The European Union raised concerns that Google had been distorting internet search results in favour of its Google Shopping service, while an antitrust probe into its Android mobile operating system is also underway.
It now looks like the company is attempting to peter out another of its ongoing battles, with the announcement that it’s pledging €150m to European news publishers and journalism-focused startups over the next three years. Those involved include The Financial Times, the Guardian, the German Die Zeit, Spain’s El Pais and the Netherlands’ NRC Media.
Notably absent are media groups that have been critical of Google, including Rupert Murdoch’s News Corp, though Axel Springer group is also currently not taking part.
Publishers have been complaining for a while about the wide-ranging impact that Google’s use of their content has. The European Union is looking into whether Google has abused a 90 per cent market share in search – illegally promoting its other products and services. While this share of activity doesn’t directly affect news, it’s evidently a sensitive topic, with implications elsewhere.
The move, titled the “Digital News Initiative”, will involve a partnership with eight publishers (though Google has said others are welcome), to establish a working group to focus on the innovation fund over three years, along with product development – the key area of interest for publishers. The Guardian said that Google has promised this will aim to “increase revenue, traffic and audience engagement”.
Google’s head of strategic relationships in Europe, Carlo D’Asaro Biondo, discussed the development in a speech at the Financial Times Digital Media conference, commenting: “We are determined to play our part in ongoing dialogue and business partnership with the aim of building something more sustainable.”
It’s not the first time the US company has ruffled publishers’ feathers and made efforts to address the dispute. In 2013, Google agreed to implement a similar fund to support French media organisations, following a disagreement about its right to show headlines and text removed from their sites on Google News.
Two months of negotiations resulted in the creation of a €60m fund aiming to improve the French media organisations’ internet operations. At the time, the French government threatened to tax the revenue Google made from posting ads alongside the results, and Google then said it might stop indexing French papers’ articles. As well as creating the Digital Publishing Innovation Fund, Google agreed to allow French media access to its advertising platforms at a reduced cost – a compromise allowing it to avoid paying an ongoing licensing fee.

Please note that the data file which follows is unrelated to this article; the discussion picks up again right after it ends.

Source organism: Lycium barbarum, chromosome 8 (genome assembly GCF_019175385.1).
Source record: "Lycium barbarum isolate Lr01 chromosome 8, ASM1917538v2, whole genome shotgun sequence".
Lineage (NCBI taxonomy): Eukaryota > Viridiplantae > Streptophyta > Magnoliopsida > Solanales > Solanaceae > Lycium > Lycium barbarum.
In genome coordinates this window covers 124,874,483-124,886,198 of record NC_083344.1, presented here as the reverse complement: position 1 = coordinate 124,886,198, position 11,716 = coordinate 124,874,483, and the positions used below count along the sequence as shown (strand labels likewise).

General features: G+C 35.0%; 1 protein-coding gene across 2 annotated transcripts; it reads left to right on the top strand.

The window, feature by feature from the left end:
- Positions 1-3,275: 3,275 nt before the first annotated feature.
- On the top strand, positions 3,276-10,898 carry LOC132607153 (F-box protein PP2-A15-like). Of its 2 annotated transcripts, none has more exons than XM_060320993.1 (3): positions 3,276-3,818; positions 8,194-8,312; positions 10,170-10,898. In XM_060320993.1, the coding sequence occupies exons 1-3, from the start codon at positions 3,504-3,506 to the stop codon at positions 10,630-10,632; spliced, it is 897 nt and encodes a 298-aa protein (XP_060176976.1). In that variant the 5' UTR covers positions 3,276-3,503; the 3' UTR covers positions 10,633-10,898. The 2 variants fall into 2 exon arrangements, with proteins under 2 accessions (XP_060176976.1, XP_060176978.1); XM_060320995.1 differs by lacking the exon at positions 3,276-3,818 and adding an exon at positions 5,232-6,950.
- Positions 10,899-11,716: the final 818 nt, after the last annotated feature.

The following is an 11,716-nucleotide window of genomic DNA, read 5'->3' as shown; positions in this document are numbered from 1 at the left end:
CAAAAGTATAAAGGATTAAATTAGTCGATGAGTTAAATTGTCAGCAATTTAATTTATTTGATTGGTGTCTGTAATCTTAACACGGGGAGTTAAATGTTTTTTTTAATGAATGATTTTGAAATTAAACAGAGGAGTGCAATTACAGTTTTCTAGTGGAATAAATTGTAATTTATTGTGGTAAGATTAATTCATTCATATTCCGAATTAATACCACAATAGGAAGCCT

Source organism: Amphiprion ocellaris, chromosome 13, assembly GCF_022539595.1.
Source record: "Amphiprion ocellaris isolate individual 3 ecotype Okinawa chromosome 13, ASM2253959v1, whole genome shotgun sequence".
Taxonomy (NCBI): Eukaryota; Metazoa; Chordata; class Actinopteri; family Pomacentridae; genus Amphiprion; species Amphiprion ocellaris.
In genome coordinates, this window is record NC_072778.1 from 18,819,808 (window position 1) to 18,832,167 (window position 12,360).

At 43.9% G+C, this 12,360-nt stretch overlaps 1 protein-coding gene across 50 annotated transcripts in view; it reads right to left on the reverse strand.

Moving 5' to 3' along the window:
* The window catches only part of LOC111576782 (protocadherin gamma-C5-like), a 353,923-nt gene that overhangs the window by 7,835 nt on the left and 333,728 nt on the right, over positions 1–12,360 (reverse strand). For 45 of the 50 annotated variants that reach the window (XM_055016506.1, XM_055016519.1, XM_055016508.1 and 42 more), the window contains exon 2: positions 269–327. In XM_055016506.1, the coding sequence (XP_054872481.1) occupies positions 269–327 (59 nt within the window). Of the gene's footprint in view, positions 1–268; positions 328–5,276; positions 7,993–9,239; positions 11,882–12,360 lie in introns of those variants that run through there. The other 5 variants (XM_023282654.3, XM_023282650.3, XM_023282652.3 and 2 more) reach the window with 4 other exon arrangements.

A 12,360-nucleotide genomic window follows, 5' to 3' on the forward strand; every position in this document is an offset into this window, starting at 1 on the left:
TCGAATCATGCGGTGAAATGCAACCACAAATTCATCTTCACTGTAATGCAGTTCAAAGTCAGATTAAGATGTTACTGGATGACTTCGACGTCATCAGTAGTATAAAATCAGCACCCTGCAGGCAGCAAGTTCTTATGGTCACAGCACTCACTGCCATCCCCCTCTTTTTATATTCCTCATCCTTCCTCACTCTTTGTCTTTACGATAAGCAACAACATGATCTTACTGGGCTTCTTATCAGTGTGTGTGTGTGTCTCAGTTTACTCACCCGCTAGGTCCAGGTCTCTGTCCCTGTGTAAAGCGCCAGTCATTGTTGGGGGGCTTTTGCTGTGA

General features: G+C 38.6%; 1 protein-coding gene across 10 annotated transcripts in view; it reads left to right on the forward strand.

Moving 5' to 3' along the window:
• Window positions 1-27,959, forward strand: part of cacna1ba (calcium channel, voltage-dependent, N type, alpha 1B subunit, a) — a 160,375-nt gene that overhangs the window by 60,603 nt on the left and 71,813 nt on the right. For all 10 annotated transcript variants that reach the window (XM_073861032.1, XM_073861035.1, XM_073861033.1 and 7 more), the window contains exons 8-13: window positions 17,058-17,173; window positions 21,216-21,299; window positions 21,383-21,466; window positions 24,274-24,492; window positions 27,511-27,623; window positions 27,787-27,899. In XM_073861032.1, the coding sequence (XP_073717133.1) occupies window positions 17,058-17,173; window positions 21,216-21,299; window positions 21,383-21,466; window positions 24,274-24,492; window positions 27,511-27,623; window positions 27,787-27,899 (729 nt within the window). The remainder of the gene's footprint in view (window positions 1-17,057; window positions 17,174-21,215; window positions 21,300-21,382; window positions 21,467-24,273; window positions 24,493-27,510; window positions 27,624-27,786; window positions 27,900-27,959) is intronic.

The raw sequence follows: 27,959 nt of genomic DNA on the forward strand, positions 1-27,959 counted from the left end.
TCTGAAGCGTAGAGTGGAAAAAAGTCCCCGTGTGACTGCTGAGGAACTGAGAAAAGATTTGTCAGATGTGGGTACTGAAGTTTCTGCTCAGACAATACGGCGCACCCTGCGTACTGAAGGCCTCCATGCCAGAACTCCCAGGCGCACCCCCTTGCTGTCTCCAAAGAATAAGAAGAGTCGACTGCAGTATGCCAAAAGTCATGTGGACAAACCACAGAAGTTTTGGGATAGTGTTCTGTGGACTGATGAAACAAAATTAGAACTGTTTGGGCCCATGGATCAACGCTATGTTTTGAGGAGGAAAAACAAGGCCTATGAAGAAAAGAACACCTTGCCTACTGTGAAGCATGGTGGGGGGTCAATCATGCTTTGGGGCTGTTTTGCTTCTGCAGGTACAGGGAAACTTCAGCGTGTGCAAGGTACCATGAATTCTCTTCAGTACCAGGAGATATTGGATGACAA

Ian Maude, head of internet at Enders Analysis said then that the agreement could be an indicator of future relationship-building between Google and publishers. “It appears Google has opened the door to other countries’ newspapers doing the same thing. This sets a precedent which other publishers may pursue in their own negotiations.”
Interestingly, during D’Asaro Biondo’s speech he touched on the acknowledgement that Google News had made mistakes, and the company was now seeking a less turbulent relationship with those who could feel that Google is taking their content, displaying it freely and stealing their advertisers in the process. “Google has always wanted to be a friend and partner to the news industry. I think we have to accept we have made some mistakes along the way,” D’Asaro Biondo added.
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While Google News was apparently launched as a “product for the industry”, D’Asaro Biondo admitted that there was “tension all over Europe”, with publishers concerned about their “ongoing ability to fund great journalism”. It’s potential was clear, but so too was its negative impact – advertisers would transfer their budgets from newspapers to search, with readers unlikely to pay for news they read online.
The recent statement released by the EU’s competition commissioner Margrethe Vestager said that she was “concerned” that Google had given itself an “unfair advantage”, and if the investigation confirmed their concerns, would mean the company would have to “change the way it does business in Europe”. Listening to D’Asaro Biondo’s speech in London discussing the new initiative and lessons learnt from Google News, it seems, that on some fronts at least, the company is already taking steps to address this.
“The feedback has been that Google can be complicated to work with and sometimes unpredictable. We intend to change that and it’s my job to change that,” he said. To have a real, lasting effect, it would seem the part of the project working with European publishers to discuss ways to boost revenues via the use of ads, apps, paywalls and analytics, would need to have a wider rollout.
Additionally, those receiving funding from Google may well need to reassure readers that coverage of the company will remain normal.
Tony Danker, international director of Guardian News & Media, has said the publisher is intrigued by the initiative but aware of the caveats involved. “We see its real potential. But that potential depends on whether, having been conceived by Google in Europe, it is now adopted by Google in Mountain View,” he said. “The test of success is whether it leads to meaningful change to ensure journalism flourishes in the digital age.”
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